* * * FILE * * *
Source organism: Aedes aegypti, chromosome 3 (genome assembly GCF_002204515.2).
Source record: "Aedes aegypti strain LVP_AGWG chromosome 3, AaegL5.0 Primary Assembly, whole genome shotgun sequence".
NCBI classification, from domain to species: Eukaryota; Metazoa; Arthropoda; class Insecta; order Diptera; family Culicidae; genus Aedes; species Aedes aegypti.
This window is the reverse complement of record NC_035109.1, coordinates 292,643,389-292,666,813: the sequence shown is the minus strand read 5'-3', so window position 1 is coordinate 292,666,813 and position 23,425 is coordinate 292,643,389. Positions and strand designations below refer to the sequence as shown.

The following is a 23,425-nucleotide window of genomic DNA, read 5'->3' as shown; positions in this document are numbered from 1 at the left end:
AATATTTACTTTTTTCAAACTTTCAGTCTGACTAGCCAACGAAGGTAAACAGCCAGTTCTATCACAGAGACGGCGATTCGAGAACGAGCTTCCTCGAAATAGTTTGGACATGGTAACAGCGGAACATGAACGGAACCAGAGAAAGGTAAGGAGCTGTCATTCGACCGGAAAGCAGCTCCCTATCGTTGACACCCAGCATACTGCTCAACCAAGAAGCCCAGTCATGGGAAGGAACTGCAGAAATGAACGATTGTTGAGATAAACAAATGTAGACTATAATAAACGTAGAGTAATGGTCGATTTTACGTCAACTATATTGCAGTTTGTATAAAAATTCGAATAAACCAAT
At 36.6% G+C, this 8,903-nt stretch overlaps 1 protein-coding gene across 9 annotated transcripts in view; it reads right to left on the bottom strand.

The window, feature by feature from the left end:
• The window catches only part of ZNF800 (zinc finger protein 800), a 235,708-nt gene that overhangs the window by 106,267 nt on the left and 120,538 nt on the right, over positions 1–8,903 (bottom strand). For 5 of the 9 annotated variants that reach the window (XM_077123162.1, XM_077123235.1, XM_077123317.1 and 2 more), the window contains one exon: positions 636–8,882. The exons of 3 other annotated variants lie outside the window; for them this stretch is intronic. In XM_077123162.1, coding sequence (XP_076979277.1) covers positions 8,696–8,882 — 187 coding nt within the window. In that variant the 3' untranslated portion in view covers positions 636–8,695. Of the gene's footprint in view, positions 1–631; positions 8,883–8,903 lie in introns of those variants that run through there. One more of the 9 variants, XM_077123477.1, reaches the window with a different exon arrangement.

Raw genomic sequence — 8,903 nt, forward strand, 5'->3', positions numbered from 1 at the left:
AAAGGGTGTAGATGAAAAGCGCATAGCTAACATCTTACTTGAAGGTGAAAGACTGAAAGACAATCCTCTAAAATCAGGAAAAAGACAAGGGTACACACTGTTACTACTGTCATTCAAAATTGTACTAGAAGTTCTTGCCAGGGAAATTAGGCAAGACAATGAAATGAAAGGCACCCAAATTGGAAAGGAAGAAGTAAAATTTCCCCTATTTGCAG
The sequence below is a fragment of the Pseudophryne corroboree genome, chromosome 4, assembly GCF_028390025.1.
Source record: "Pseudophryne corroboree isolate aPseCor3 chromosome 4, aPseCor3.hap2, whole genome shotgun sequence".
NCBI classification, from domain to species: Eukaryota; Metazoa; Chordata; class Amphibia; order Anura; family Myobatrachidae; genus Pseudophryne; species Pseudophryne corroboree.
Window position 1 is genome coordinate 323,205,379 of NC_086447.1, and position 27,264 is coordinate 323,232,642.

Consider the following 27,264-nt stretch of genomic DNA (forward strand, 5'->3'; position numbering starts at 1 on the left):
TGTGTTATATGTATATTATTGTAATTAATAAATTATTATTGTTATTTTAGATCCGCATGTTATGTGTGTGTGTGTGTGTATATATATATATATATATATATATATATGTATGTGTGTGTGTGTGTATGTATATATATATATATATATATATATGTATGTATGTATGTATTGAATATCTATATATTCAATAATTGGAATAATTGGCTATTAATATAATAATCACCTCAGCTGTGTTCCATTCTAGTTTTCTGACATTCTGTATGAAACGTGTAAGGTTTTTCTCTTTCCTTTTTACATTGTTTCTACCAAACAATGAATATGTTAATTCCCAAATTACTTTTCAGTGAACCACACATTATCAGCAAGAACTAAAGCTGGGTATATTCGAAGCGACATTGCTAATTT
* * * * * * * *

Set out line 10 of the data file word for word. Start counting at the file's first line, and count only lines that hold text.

Raw genomic sequence — 8,903 nt, forward strand, 5'->3', positions numbered from 1 at the left: